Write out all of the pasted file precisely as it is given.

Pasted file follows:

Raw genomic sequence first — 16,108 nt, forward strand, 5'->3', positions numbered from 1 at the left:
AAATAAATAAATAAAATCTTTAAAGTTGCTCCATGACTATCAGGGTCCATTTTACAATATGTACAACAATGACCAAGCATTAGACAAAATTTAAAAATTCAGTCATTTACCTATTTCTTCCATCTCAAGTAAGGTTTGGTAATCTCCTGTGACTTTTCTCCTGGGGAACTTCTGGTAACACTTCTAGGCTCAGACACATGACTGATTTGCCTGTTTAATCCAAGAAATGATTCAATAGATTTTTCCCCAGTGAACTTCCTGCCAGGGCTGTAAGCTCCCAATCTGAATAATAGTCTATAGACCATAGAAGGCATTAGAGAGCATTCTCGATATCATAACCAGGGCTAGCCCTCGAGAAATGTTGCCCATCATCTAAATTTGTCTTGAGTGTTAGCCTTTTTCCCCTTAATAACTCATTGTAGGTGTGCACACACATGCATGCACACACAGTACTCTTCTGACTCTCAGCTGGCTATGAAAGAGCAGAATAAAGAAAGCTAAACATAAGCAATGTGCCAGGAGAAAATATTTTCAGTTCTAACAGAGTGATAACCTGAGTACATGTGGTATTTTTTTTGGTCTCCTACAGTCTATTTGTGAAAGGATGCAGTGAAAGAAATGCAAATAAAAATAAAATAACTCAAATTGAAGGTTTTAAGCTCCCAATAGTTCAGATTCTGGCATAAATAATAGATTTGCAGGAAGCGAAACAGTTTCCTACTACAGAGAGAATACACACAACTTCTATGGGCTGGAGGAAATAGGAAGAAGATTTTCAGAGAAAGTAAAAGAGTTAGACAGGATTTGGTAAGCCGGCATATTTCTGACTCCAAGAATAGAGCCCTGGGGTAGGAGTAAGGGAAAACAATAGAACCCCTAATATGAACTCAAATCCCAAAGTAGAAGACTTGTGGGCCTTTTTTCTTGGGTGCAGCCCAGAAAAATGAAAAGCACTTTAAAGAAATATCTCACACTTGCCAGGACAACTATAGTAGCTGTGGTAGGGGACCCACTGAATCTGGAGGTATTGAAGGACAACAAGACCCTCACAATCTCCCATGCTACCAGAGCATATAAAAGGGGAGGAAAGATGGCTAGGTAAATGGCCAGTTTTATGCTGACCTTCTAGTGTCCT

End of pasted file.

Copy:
Raw genomic sequence first — 16,108 nt, forward strand, 5'->3', positions numbered from 1 at the left:
AAATAAATAAATAAAATCTTTAAAGTTGCTCCATGACTATCAGGGTCCATTTTACAATATGTACAACAATGACCAAGCATTAGACAAAATTTAAAAATTCAGTCATTTACCTATTTCTTCCATCTCAAGTAAGGTTTGGTAATCTCCTGTGACTTTTCTCCTGGGGAACTTCTGGTAACACTTCTAGGCTCAGACACATGACTGATTTGCCTGTTTAATCCAAGAAATGATTCAATAGATTTTTCCCCAGTGAACTTCCTGCCAGGGCTGTAAGCTCCCAATCTGAATAATAGTCTATAGACCATAGAAGGCATTAGAGAGCATTCTCGATATCATAACCAGGGCTAGCCCTCGAGAAATGTTGCCCATCATCTAAATTTGTCTTGAGTGTTAGCCTTTTTCCCCTTAATAACTCATTGTAGGTGTGCACACACATGCATGCACACACAGTACTCTTCTGACTCTCAGCTGGCTATGAAAGAGCAGAATAAAGAAAGCTAAACATAAGCAATGTGCCAGGAGAAAATATTTTCAGTTCTAACAGAGTGATAACCTGAGTACATGTGGTATTTTTTTTGGTCTCCTACAGTCTATTTGTGAAAGGATGCAGTGAAAGAAATGCAAATAAAAATAAAATAACTCAAATTGAAGGTTTTAAGCTCCCAATAGTTCAGATTCTGGCATAAATAATAGATTTGCAGGAAGCGAAACAGTTTCCTACTACAGAGAGAATACACACAACTTCTATGGGCTGGAGGAAATAGGAAGAAGATTTTCAGAGAAAGTAAAAGAGTTAGACAGGATTTGGTAAGCCGGCATATTTCTGACTCCAAGAATAGAGCCCTGGGGTAGGAGTAAGGGAAAACAATAGAACCCCTAATATGAACTCAAATCCCAAAGTAGAAGACTTGTGGGCCTTTTTTCTTGGGTGCAGCCCAGAAAAATGAAAAGCACTTTAAAGAAATATCTCACACTTGCCAGGACAACTATAGTAGCTGTGGTAGGGGACCCACTGAATCTGGAGGTATTGAAGGACAACAAGACCCTCACAATCTCCCATGCTACCAGAGCATATAAAAGGGGAGGAAAGATGGCTAGGTAAATGGCCAGTTTTATGCTGACCTTCTAGTGTCCT